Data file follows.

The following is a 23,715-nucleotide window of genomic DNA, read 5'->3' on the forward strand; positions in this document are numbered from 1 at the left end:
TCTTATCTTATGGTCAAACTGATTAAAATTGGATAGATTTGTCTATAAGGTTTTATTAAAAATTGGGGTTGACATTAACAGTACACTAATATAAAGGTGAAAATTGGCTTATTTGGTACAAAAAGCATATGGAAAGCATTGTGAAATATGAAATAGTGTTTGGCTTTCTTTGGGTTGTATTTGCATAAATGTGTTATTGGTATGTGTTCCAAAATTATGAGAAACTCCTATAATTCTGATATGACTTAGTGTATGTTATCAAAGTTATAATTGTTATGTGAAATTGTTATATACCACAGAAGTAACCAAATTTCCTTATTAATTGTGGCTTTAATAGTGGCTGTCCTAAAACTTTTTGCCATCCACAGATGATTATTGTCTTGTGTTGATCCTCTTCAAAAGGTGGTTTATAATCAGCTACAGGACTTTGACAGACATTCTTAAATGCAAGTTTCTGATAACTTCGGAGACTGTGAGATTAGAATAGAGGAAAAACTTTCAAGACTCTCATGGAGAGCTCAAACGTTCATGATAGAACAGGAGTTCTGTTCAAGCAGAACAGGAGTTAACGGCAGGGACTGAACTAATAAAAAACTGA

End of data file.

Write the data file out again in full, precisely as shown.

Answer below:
The following is a 23,715-nucleotide window of genomic DNA, read 5'->3' on the forward strand; positions in this document are numbered from 1 at the left end:
TCTTATCTTATGGTCAAACTGATTAAAATTGGATAGATTTGTCTATAAGGTTTTATTAAAAATTGGGGTTGACATTAACAGTACACTAATATAAAGGTGAAAATTGGCTTATTTGGTACAAAAAGCATATGGAAAGCATTGTGAAATATGAAATAGTGTTTGGCTTTCTTTGGGTTGTATTTGCATAAATGTGTTATTGGTATGTGTTCCAAAATTATGAGAAACTCCTATAATTCTGATATGACTTAGTGTATGTTATCAAAGTTATAATTGTTATGTGAAATTGTTATATACCACAGAAGTAACCAAATTTCCTTATTAATTGTGGCTTTAATAGTGGCTGTCCTAAAACTTTTTGCCATCCACAGATGATTATTGTCTTGTGTTGATCCTCTTCAAAAGGTGGTTTATAATCAGCTACAGGACTTTGACAGACATTCTTAAATGCAAGTTTCTGATAACTTCGGAGACTGTGAGATTAGAATAGAGGAAAAACTTTCAAGACTCTCATGGAGAGCTCAAACGTTCATGATAGAACAGGAGTTCTGTTCAAGCAGAACAGGAGTTAACGGCAGGGACTGAACTAATAAAAAACTGA